"Racial" Provisions of FHA
Underwriting Manual, 1936
- 228. Deed restrictions are
apt to prove more effective than a zoning ordinance in providing
protection from adverse influences. Where the same deed restrictions apply
over a broad area and where these restrictions relate to types of
structures, use to which improvements may be put, and racial occupancy,
a favorable condition is apt to exist. Where adjacent lots or blocks
possess altogether different restrictions, especially for type and use of
structures and racial occupancy, the effect of such restrictions is
minimized and adequate protection cannot be considered to be present. . .
. It must be realized that deed restrictions, to be effective, must be
enforced. In this respect they are like zoning ordinances. Where there is
the possibility of voiding the deed restrictions through inadequate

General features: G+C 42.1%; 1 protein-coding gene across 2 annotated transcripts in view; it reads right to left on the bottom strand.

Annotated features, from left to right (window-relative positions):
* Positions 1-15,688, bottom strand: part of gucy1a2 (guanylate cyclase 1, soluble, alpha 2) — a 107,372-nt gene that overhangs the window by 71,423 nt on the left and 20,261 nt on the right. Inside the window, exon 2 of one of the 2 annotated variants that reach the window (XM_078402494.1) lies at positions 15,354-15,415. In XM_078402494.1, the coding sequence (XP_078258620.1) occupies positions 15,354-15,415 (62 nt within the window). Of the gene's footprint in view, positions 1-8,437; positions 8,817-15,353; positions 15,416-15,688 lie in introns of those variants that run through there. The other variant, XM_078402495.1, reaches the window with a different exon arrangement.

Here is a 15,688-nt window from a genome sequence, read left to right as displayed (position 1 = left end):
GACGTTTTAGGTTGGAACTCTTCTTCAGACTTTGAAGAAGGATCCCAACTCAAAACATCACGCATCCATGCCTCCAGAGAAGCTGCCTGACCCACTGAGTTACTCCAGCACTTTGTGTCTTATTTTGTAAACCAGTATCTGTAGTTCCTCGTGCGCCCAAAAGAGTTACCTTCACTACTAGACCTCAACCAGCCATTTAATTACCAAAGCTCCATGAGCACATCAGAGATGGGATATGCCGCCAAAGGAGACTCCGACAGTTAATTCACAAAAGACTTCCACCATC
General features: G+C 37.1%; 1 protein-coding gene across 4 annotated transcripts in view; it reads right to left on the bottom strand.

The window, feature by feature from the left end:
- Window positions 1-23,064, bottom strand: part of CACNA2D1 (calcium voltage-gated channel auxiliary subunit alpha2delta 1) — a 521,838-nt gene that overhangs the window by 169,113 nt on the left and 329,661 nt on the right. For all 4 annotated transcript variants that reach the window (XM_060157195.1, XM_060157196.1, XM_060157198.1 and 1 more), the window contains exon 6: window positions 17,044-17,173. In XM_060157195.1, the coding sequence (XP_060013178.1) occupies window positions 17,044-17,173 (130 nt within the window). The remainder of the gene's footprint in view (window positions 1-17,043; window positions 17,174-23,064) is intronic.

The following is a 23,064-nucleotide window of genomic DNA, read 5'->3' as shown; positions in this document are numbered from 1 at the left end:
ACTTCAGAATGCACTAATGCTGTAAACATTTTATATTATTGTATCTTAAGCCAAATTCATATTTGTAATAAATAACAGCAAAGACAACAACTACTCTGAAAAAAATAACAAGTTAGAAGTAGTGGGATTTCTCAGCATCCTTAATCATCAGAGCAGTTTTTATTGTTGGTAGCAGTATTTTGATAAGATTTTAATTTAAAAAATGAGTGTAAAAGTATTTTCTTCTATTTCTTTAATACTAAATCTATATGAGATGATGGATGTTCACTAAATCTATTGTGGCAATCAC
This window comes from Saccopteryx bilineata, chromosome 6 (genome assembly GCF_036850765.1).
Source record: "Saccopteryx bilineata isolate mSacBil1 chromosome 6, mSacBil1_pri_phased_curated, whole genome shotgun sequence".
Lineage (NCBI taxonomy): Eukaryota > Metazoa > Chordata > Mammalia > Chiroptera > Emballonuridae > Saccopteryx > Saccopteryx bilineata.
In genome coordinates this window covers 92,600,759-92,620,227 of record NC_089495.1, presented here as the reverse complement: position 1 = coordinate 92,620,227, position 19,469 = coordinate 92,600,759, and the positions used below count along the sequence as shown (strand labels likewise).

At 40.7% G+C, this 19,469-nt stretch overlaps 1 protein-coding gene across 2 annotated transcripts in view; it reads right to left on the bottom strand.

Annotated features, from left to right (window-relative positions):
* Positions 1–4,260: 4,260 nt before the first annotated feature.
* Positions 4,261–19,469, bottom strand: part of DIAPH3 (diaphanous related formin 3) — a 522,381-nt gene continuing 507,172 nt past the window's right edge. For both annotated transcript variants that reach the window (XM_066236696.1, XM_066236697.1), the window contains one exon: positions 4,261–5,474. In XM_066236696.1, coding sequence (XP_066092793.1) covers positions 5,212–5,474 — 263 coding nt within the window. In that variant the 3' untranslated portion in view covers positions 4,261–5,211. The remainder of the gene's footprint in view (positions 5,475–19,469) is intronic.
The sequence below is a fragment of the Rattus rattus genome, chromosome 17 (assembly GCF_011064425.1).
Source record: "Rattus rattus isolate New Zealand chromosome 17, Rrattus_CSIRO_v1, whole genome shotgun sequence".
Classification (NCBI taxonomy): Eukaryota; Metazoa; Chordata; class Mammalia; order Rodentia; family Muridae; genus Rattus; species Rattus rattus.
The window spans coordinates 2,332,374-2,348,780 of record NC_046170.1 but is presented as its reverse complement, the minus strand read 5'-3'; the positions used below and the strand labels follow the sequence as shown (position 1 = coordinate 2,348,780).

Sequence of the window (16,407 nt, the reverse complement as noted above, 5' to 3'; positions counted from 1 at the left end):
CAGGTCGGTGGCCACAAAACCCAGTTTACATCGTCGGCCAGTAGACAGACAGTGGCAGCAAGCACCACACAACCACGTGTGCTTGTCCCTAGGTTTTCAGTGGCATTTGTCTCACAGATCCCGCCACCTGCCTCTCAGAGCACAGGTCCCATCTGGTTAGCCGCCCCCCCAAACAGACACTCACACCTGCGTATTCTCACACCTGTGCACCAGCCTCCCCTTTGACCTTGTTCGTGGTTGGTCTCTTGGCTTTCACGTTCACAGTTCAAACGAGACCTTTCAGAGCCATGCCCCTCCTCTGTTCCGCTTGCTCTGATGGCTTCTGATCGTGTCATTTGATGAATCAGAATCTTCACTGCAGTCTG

enforcement of their provisions, the restrictions themselves offer little
or no protection against adverse influences."
- 229. The geographical
position of a location may afford in certain instances reliable protection
against adverse influences. If the location lies in the middle of an area
well developed with a uniform type of residential properties, and if the
location is away from main arteries which would logically be used for
business purposes, probability of a change in type, use, or occupancy of
properties at this location is remote. The Valuator should consider
carefully the immunity or lack of immunity offered to the location because
of its geographical position within the city. Natural or artificially
established barriers will prove effective in protecting a neighborhood and
the locations within it from adverse influences. Usually the protection
against adverse influences afforded by these means include prevention of
the infiltration of business and industrial uses, lower-class occupancy,
and inharmonious racial groups.
- 233. The Valuator should
investigate areas surrounding the location to determine whether or not
incompatible racial and social groups are present, to the end that